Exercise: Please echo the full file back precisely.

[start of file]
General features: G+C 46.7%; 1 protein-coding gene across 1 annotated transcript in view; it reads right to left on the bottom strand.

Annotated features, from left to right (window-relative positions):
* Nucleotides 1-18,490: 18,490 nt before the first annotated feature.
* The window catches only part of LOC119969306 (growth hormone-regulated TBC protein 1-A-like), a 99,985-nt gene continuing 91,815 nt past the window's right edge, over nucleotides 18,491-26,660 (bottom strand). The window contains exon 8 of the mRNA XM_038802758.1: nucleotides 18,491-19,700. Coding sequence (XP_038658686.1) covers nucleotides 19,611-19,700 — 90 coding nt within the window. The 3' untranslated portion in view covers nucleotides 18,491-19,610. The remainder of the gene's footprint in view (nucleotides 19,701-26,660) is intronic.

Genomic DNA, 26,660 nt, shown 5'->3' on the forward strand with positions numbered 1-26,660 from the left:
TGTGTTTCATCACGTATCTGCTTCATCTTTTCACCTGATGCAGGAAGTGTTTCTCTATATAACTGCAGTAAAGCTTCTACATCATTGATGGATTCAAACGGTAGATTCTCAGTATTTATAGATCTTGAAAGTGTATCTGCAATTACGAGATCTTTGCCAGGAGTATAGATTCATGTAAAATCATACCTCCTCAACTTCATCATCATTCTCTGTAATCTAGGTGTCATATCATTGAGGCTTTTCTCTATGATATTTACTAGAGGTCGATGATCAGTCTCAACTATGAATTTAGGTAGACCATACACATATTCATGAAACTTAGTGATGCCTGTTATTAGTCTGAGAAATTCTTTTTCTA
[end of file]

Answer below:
General features: G+C 46.7%; 1 protein-coding gene across 1 annotated transcript in view; it reads right to left on the bottom strand.

Annotated features, from left to right (window-relative positions):
* Nucleotides 1-18,490: 18,490 nt before the first annotated feature.
* The window catches only part of LOC119969306 (growth hormone-regulated TBC protein 1-A-like), a 99,985-nt gene continuing 91,815 nt past the window's right edge, over nucleotides 18,491-26,660 (bottom strand). The window contains exon 8 of the mRNA XM_038802758.1: nucleotides 18,491-19,700. Coding sequence (XP_038658686.1) covers nucleotides 19,611-19,700 — 90 coding nt within the window. The 3' untranslated portion in view covers nucleotides 18,491-19,610. The remainder of the gene's footprint in view (nucleotides 19,701-26,660) is intronic.

Genomic DNA, 26,660 nt, shown 5'->3' on the forward strand with positions numbered 1-26,660 from the left:
TGTGTTTCATCACGTATCTGCTTCATCTTTTCACCTGATGCAGGAAGTGTTTCTCTATATAACTGCAGTAAAGCTTCTACATCATTGATGGATTCAAACGGTAGATTCTCAGTATTTATAGATCTTGAAAGTGTATCTGCAATTACGAGATCTTTGCCAGGAGTATAGATTCATGTAAAATCATACCTCCTCAACTTCATCATCATTCTCTGTAATCTAGGTGTCATATCATTGAGGCTTTTCTCTATGATATTTACTAGAGGTCGATGATCAGTCTCAACTATGAATTTAGGTAGACCATACACATATTCATGAAACTTAGTGATGCCTGTTATTAGTCTGAGAAATTCTTTTTCTA